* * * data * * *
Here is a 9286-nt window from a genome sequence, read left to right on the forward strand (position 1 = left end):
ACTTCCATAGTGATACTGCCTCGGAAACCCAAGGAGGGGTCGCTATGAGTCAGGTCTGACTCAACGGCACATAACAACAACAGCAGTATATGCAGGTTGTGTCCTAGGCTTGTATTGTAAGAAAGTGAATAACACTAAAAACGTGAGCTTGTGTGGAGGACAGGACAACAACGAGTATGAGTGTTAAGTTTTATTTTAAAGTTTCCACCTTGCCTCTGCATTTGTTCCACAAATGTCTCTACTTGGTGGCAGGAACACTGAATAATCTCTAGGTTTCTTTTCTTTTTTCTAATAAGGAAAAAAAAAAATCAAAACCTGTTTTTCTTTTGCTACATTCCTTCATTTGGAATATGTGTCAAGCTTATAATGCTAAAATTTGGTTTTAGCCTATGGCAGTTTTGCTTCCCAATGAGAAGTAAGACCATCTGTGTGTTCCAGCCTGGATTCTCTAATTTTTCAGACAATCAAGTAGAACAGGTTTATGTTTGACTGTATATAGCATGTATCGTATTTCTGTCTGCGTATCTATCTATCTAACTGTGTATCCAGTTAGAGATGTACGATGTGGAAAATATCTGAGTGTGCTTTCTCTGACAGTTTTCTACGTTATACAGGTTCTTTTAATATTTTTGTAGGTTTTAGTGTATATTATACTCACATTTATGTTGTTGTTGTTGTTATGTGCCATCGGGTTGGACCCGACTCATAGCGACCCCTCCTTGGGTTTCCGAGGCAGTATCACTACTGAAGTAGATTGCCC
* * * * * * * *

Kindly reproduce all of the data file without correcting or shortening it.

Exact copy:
Here is a 9286-nt window from a genome sequence, read left to right on the forward strand (position 1 = left end):
ACTTCCATAGTGATACTGCCTCGGAAACCCAAGGAGGGGTCGCTATGAGTCAGGTCTGACTCAACGGCACATAACAACAACAGCAGTATATGCAGGTTGTGTCCTAGGCTTGTATTGTAAGAAAGTGAATAACACTAAAAACGTGAGCTTGTGTGGAGGACAGGACAACAACGAGTATGAGTGTTAAGTTTTATTTTAAAGTTTCCACCTTGCCTCTGCATTTGTTCCACAAATGTCTCTACTTGGTGGCAGGAACACTGAATAATCTCTAGGTTTCTTTTCTTTTTTCTAATAAGGAAAAAAAAAAATCAAAACCTGTTTTTCTTTTGCTACATTCCTTCATTTGGAATATGTGTCAAGCTTATAATGCTAAAATTTGGTTTTAGCCTATGGCAGTTTTGCTTCCCAATGAGAAGTAAGACCATCTGTGTGTTCCAGCCTGGATTCTCTAATTTTTCAGACAATCAAGTAGAACAGGTTTATGTTTGACTGTATATAGCATGTATCGTATTTCTGTCTGCGTATCTATCTATCTAACTGTGTATCCAGTTAGAGATGTACGATGTGGAAAATATCTGAGTGTGCTTTCTCTGACAGTTTTCTACGTTATACAGGTTCTTTTAATATTTTTGTAGGTTTTAGTGTATATTATACTCACATTTATGTTGTTGTTGTTGTTATGTGCCATCGGGTTGGACCCGACTCATAGCGACCCCTCCTTGGGTTTCCGAGGCAGTATCACTACTGAAGTAGATTGCCC